The treatment of Justin Langer has been a disgrace
Justin Langer, former coach of the Australian cricket team, resigned effective immediately after dismissing a short-term 6-month contract offer from Cricket Australia.
To say that he has been treated appallingly by all concerned is an understatement.
Langer was brought in to restore honour and dignity to an Australian team that had neither after behaving disgracefully in South Africa during the infamous Sandpapergate ball tampering incident.
Even his detractors would argue he has done a fine job on that score, forcing the Australian cricket team to start acting in a more civilised manner while also managing the difficult return of former captain Steve Smith and David Warner to the team once they had served their one-year suspensions for their parts in Sandpapergate.
Notably, Langer was previously the highly successful coach of the Perth Scorchers in the BBL, with the team winning three championships under his watch. To my knowledge, not one of the players he coached ever voiced concerns over his coaching style while at the Scorchers.
Player power triumphant
Yet ultimately Langer was forced to resign as Australian coach due to player power.
Various unnamed players within the Australian cricket team complained about dealing with him, and after this came to light he was instructed by Cricket Australia to change his ways. Apparently he was too demanding of his players, with the poor darlings obviously offended that they might be held to a high standard both in terms of their cricketing performance and their treatment of opposing teams and umpires.
To his credit, once concerns were raised, Langer made every effort to change, relinquishing his iron control over the team and moving more into the periphery.
From a purely win-loss point of view, a 4-0 Ashes victory over England and victory in the Twenty 20 World Cup would suggest Langer’s efforts to change have been successful.
Yet this wasn’t good enough for certain Australian players, with current Test Captain Pat Cummins and One Day Captain Aaron Finch both refusing to support Langer when asked by the media recently.
Things came to a head on Friday night after a marathon meeting by the Board of Cricket Australia, with Langer promptly resigning the next day.
The first question to ask is why do the players have any say in the matter? Aren’t they paid to bat or bowl and do their utmost representing their country, while Langer and the other coaches are paid to ensure the players are as well drilled and prepared as possible?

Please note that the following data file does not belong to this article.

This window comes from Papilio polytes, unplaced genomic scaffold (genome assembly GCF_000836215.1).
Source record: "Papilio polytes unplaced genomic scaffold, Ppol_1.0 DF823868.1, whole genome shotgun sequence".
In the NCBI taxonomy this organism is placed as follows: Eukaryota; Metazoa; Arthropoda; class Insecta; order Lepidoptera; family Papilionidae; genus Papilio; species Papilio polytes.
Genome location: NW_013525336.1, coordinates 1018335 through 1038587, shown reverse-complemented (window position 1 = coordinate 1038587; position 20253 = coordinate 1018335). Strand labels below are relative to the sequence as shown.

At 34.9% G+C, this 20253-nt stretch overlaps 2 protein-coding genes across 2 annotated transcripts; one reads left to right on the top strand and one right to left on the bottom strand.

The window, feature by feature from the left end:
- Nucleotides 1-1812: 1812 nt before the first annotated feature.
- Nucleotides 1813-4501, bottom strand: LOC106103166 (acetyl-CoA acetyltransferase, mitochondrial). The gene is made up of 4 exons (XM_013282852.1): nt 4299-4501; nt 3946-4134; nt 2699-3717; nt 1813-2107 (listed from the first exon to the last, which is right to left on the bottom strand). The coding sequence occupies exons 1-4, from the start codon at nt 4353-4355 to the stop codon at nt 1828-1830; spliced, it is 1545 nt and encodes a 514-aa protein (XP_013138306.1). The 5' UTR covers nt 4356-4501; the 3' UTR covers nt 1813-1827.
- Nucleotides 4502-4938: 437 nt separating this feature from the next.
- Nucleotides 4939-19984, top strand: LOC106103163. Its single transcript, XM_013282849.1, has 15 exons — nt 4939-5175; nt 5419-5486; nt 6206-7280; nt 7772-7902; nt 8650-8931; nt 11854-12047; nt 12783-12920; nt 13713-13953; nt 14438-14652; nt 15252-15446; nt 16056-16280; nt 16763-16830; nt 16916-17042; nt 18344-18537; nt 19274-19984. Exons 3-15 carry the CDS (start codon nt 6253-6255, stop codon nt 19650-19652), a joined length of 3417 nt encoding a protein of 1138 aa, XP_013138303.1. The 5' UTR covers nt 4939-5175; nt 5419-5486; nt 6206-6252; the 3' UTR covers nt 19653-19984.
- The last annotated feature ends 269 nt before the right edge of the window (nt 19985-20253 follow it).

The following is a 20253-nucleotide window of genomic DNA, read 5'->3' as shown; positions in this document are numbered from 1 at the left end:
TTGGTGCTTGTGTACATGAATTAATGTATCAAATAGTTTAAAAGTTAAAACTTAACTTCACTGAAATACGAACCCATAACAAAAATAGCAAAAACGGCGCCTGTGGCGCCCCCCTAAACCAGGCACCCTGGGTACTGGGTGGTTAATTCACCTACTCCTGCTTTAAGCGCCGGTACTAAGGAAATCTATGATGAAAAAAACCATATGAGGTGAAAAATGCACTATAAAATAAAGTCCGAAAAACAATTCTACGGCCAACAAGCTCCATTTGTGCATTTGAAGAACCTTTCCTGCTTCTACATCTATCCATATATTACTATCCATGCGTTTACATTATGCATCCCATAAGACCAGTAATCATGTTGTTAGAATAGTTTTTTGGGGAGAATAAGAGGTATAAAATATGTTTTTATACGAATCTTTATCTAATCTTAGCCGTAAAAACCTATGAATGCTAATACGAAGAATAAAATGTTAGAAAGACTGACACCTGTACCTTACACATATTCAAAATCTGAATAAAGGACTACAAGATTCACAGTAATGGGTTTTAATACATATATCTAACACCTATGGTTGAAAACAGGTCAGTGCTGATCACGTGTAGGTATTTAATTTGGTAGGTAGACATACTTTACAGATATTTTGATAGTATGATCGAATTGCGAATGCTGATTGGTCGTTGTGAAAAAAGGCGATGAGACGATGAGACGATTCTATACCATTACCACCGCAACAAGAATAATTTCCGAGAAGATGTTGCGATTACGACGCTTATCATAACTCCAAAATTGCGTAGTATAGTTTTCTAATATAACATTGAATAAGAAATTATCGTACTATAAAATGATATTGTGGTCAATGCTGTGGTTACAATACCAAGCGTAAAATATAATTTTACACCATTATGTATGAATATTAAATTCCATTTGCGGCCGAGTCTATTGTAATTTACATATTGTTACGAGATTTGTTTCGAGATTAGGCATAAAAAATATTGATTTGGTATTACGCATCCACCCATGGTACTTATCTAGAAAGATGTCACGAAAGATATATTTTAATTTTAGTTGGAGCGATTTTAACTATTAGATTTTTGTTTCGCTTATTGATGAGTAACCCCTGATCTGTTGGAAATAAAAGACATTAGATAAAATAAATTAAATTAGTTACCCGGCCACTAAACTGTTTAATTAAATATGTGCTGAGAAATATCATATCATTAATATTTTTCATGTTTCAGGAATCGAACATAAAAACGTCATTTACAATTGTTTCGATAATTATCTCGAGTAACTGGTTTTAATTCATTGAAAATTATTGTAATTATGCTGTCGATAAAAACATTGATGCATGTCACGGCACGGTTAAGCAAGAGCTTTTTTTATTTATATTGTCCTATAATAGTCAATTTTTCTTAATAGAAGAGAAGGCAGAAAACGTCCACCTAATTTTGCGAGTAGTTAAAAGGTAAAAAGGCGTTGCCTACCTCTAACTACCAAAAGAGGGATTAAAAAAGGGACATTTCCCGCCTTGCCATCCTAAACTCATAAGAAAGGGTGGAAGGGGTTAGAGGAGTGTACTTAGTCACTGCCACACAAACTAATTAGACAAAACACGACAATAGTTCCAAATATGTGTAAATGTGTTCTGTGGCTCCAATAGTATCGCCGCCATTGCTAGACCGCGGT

If Langer or any coach is demanding, then so what?
Following Rugby’s lead
The Australian cricket team seems to have gone the way of the Australian rugby team, which is notorious for player power pushing out coaches. Given the Wallabies haven’t won the Bledisloe Cup for 20 years, you would think Cricket Australia would be reluctant to follow rugby’s lead!
Evidently not, with Cricket Australia clearly taking the players’ side and only offering Langer a short-term contract despite the recent success of the team and despite Langer clearly making the requested changes to his coaching style.
As I said, he has been treated appallingly.
Needless to say, Langer’s former teammates and other former players actually have the guts to stand up for their fallen comrade.
The whole thing just reeks of being orchestrated from basically the moment all of this garbage started coming out in the middle of last year. You could see that the writing was on the wall.
Retired fast bowler Mitchell Johnson added:
I just feel like he has been forced into this. I don’t blame him. I think the mess that’s happened throughout this whole contract debacle has been disgusting and I feel like it has just gotten to him, and I think it is a bit of a token gesture by Cricket Australia.
So it seems former players who know Langer best support him, but current players – and the Board of Cricket Australia – don’t.
Blessing in disguise?
Perhaps this whole sorry saga is actually a blessing in disguise for Justin Langer. I don’t know how much more I would have taken had I been in Langer’s position, especially after doing my utmost to make the changes that were supposedly needed, only for it not to be enough.
As such, there was only one honourable way forward and that was to resign.
I think Langer has made the right decision, and I bet most Aussie cricket fans support him.